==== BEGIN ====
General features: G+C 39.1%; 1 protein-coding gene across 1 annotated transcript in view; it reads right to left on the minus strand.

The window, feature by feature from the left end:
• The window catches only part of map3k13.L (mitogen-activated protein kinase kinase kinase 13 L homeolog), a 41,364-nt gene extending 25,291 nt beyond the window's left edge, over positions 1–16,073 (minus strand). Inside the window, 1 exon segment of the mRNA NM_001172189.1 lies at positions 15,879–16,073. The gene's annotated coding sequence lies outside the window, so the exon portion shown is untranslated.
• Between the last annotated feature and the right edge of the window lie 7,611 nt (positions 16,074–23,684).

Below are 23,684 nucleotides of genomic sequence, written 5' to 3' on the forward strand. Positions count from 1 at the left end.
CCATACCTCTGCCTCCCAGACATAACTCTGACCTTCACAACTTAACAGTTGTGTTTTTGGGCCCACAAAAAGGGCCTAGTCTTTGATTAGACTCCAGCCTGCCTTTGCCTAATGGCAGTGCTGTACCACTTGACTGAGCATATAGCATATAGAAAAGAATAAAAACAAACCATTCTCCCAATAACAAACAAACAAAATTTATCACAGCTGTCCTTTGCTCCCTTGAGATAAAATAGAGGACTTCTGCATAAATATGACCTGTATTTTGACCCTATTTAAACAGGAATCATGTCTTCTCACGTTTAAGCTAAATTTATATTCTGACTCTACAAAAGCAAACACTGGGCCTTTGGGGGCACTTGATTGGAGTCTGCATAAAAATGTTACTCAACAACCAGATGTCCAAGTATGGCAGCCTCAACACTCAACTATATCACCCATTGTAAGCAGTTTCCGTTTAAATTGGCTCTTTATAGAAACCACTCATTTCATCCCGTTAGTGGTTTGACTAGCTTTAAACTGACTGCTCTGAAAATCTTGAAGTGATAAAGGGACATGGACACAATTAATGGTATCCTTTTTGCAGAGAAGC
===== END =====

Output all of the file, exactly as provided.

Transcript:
General features: G+C 39.1%; 1 protein-coding gene across 1 annotated transcript in view; it reads right to left on the minus strand.

The window, feature by feature from the left end:
• The window catches only part of map3k13.L (mitogen-activated protein kinase kinase kinase 13 L homeolog), a 41,364-nt gene extending 25,291 nt beyond the window's left edge, over positions 1–16,073 (minus strand). Inside the window, 1 exon segment of the mRNA NM_001172189.1 lies at positions 15,879–16,073. The gene's annotated coding sequence lies outside the window, so the exon portion shown is untranslated.
• Between the last annotated feature and the right edge of the window lie 7,611 nt (positions 16,074–23,684).

Below are 23,684 nucleotides of genomic sequence, written 5' to 3' on the forward strand. Positions count from 1 at the left end.
CCATACCTCTGCCTCCCAGACATAACTCTGACCTTCACAACTTAACAGTTGTGTTTTTGGGCCCACAAAAAGGGCCTAGTCTTTGATTAGACTCCAGCCTGCCTTTGCCTAATGGCAGTGCTGTACCACTTGACTGAGCATATAGCATATAGAAAAGAATAAAAACAAACCATTCTCCCAATAACAAACAAACAAAATTTATCACAGCTGTCCTTTGCTCCCTTGAGATAAAATAGAGGACTTCTGCATAAATATGACCTGTATTTTGACCCTATTTAAACAGGAATCATGTCTTCTCACGTTTAAGCTAAATTTATATTCTGACTCTACAAAAGCAAACACTGGGCCTTTGGGGGCACTTGATTGGAGTCTGCATAAAAATGTTACTCAACAACCAGATGTCCAAGTATGGCAGCCTCAACACTCAACTATATCACCCATTGTAAGCAGTTTCCGTTTAAATTGGCTCTTTATAGAAACCACTCATTTCATCCCGTTAGTGGTTTGACTAGCTTTAAACTGACTGCTCTGAAAATCTTGAAGTGATAAAGGGACATGGACACAATTAATGGTATCCTTTTTGCAGAGAAGC